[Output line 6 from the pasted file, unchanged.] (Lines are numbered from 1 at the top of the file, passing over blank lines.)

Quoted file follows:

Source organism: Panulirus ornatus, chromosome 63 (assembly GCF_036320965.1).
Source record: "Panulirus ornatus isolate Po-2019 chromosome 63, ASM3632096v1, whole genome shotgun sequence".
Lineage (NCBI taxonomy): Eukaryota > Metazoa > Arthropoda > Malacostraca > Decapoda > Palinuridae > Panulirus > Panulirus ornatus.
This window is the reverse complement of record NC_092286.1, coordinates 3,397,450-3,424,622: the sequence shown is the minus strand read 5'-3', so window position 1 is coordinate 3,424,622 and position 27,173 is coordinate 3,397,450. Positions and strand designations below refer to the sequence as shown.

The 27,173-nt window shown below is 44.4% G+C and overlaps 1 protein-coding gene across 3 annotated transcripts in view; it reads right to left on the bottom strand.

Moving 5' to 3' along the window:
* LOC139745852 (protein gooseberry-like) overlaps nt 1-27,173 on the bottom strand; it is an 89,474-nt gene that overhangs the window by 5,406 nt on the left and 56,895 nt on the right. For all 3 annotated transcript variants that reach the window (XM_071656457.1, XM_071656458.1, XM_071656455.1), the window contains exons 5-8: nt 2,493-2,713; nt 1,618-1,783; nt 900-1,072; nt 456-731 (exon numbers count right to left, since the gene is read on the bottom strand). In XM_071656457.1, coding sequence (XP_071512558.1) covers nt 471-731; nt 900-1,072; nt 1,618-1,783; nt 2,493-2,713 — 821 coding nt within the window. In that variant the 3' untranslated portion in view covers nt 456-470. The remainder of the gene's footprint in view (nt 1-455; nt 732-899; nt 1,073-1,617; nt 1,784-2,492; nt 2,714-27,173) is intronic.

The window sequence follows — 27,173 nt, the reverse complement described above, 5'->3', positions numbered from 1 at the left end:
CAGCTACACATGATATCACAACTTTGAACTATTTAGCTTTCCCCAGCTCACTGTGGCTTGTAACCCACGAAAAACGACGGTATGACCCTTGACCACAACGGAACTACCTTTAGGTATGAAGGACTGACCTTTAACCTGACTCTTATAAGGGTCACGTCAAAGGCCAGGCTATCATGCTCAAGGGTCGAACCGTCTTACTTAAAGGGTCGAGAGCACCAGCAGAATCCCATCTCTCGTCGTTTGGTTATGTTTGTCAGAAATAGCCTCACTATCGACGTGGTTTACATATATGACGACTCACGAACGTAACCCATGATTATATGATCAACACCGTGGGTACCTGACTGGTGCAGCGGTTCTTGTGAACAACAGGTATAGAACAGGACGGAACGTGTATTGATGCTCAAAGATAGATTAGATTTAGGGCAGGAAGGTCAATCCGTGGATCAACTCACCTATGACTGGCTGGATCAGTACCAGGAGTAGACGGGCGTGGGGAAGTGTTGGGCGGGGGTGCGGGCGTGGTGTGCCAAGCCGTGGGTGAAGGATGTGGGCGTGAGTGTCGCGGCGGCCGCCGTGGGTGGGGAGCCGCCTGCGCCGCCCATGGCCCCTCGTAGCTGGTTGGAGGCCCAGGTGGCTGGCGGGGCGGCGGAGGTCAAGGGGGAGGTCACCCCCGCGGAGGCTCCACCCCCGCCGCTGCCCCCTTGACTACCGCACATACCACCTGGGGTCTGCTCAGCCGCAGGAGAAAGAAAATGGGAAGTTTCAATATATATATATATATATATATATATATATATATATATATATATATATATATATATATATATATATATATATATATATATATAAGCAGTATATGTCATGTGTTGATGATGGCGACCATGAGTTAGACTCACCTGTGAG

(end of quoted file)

Moving 5' to 3' along the window: